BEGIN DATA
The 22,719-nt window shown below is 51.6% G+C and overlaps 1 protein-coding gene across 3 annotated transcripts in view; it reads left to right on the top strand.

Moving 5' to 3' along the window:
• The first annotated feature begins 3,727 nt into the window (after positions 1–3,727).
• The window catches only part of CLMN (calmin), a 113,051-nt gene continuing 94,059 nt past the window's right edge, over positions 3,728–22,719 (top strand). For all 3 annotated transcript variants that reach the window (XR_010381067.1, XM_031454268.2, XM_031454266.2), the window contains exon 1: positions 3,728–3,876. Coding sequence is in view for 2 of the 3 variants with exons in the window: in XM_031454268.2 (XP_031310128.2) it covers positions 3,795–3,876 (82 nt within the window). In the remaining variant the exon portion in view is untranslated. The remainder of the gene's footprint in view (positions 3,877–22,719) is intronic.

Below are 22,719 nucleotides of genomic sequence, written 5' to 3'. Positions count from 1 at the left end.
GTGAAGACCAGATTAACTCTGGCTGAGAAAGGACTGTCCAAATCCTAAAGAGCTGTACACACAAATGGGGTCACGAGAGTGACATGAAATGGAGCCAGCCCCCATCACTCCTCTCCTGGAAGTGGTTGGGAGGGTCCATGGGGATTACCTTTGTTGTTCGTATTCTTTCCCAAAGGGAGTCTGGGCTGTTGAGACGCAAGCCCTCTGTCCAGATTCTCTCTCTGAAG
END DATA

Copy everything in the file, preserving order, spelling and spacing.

The 22,719-nt window shown below is 51.6% G+C and overlaps 1 protein-coding gene across 3 annotated transcripts in view; it reads left to right on the top strand.

Moving 5' to 3' along the window:
• The first annotated feature begins 3,727 nt into the window (after positions 1–3,727).
• The window catches only part of CLMN (calmin), a 113,051-nt gene continuing 94,059 nt past the window's right edge, over positions 3,728–22,719 (top strand). For all 3 annotated transcript variants that reach the window (XR_010381067.1, XM_031454268.2, XM_031454266.2), the window contains exon 1: positions 3,728–3,876. Coding sequence is in view for 2 of the 3 variants with exons in the window: in XM_031454268.2 (XP_031310128.2) it covers positions 3,795–3,876 (82 nt within the window). In the remaining variant the exon portion in view is untranslated. The remainder of the gene's footprint in view (positions 3,877–22,719) is intronic.

Below are 22,719 nucleotides of genomic sequence, written 5' to 3'. Positions count from 1 at the left end.
GTGAAGACCAGATTAACTCTGGCTGAGAAAGGACTGTCCAAATCCTAAAGAGCTGTACACACAAATGGGGTCACGAGAGTGACATGAAATGGAGCCAGCCCCCATCACTCCTCTCCTGGAAGTGGTTGGGAGGGTCCATGGGGATTACCTTTGTTGTTCGTATTCTTTCCCAAAGGGAGTCTGGGCTGTTGAGACGCAAGCCCTCTGTCCAGATTCTCTCTCTGAAG